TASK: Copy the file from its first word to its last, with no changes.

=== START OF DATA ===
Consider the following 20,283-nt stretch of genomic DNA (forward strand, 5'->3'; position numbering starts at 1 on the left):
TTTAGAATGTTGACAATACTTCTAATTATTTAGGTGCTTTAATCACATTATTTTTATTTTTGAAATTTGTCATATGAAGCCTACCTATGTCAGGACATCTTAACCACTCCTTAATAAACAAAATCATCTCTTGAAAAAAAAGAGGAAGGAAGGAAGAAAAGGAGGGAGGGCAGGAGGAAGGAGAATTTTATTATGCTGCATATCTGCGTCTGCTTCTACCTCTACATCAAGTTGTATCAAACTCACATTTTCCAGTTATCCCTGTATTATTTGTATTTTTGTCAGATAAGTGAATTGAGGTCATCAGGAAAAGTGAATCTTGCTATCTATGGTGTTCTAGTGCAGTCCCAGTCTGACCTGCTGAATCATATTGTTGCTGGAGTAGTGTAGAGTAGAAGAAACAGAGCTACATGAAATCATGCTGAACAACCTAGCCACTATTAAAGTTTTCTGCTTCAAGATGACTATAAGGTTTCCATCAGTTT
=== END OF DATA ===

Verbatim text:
Consider the following 20,283-nt stretch of genomic DNA (forward strand, 5'->3'; position numbering starts at 1 on the left):
TTTAGAATGTTGACAATACTTCTAATTATTTAGGTGCTTTAATCACATTATTTTTATTTTTGAAATTTGTCATATGAAGCCTACCTATGTCAGGACATCTTAACCACTCCTTAATAAACAAAATCATCTCTTGAAAAAAAAGAGGAAGGAAGGAAGAAAAGGAGGGAGGGCAGGAGGAAGGAGAATTTTATTATGCTGCATATCTGCGTCTGCTTCTACCTCTACATCAAGTTGTATCAAACTCACATTTTCCAGTTATCCCTGTATTATTTGTATTTTTGTCAGATAAGTGAATTGAGGTCATCAGGAAAAGTGAATCTTGCTATCTATGGTGTTCTAGTGCAGTCCCAGTCTGACCTGCTGAATCATATTGTTGCTGGAGTAGTGTAGAGTAGAAGAAACAGAGCTACATGAAATCATGCTGAACAACCTAGCCACTATTAAAGTTTTCTGCTTCAAGATGACTATAAGGTTTCCATCAGTTT